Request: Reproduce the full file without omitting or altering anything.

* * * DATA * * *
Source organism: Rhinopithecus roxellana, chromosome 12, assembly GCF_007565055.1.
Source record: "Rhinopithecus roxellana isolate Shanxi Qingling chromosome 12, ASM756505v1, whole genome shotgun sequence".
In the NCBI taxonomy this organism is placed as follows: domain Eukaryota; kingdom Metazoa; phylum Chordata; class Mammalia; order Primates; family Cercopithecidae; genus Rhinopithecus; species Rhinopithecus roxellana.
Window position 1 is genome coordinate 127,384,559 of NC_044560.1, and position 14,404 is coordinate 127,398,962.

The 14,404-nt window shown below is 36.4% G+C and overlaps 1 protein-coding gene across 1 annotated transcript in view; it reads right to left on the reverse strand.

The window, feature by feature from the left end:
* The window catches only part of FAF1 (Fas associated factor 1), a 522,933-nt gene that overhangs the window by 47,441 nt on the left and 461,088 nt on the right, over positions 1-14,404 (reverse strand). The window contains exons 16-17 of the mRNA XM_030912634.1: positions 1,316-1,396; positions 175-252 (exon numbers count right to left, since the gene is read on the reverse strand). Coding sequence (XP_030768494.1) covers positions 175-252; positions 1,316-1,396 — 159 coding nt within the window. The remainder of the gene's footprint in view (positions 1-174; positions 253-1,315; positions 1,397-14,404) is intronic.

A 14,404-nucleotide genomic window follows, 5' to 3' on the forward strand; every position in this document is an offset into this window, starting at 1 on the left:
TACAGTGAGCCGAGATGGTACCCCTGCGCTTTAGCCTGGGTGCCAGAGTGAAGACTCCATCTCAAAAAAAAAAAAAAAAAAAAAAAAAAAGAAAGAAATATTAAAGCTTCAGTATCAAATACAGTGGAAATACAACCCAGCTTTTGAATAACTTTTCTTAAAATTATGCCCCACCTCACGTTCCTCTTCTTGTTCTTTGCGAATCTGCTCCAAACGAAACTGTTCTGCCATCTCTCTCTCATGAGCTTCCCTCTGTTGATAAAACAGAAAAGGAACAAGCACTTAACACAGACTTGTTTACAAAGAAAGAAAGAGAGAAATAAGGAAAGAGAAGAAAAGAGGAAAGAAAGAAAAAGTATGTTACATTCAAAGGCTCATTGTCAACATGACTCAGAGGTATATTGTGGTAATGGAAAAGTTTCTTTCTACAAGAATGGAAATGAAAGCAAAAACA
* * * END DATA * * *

Source organism: Rhinopithecus roxellana, chromosome 12, assembly GCF_007565055.1.
Source record: "Rhinopithecus roxellana isolate Shanxi Qingling chromosome 12, ASM756505v1, whole genome shotgun sequence".
In the NCBI taxonomy this organism is placed as follows: domain Eukaryota; kingdom Metazoa; phylum Chordata; class Mammalia; order Primates; family Cercopithecidae; genus Rhinopithecus; species Rhinopithecus roxellana.
Window position 1 is genome coordinate 127,384,559 of NC_044560.1, and position 14,404 is coordinate 127,398,962.

The 14,404-nt window shown below is 36.4% G+C and overlaps 1 protein-coding gene across 1 annotated transcript in view; it reads right to left on the reverse strand.

The window, feature by feature from the left end:
* The window catches only part of FAF1 (Fas associated factor 1), a 522,933-nt gene that overhangs the window by 47,441 nt on the left and 461,088 nt on the right, over positions 1-14,404 (reverse strand). The window contains exons 16-17 of the mRNA XM_030912634.1: positions 1,316-1,396; positions 175-252 (exon numbers count right to left, since the gene is read on the reverse strand). Coding sequence (XP_030768494.1) covers positions 175-252; positions 1,316-1,396 — 159 coding nt within the window. The remainder of the gene's footprint in view (positions 1-174; positions 253-1,315; positions 1,397-14,404) is intronic.

A 14,404-nucleotide genomic window follows, 5' to 3' on the forward strand; every position in this document is an offset into this window, starting at 1 on the left:
TACAGTGAGCCGAGATGGTACCCCTGCGCTTTAGCCTGGGTGCCAGAGTGAAGACTCCATCTCAAAAAAAAAAAAAAAAAAAAAAAAAAAGAAAGAAATATTAAAGCTTCAGTATCAAATACAGTGGAAATACAACCCAGCTTTTGAATAACTTTTCTTAAAATTATGCCCCACCTCACGTTCCTCTTCTTGTTCTTTGCGAATCTGCTCCAAACGAAACTGTTCTGCCATCTCTCTCTCATGAGCTTCCCTCTGTTGATAAAACAGAAAAGGAACAAGCACTTAACACAGACTTGTTTACAAAGAAAGAAAGAGAGAAATAAGGAAAGAGAAGAAAAGAGGAAAGAAAGAAAAAGTATGTTACATTCAAAGGCTCATTGTCAACATGACTCAGAGGTATATTGTGGTAATGGAAAAGTTTCTTTCTACAAGAATGGAAATGAAAGCAAAAACA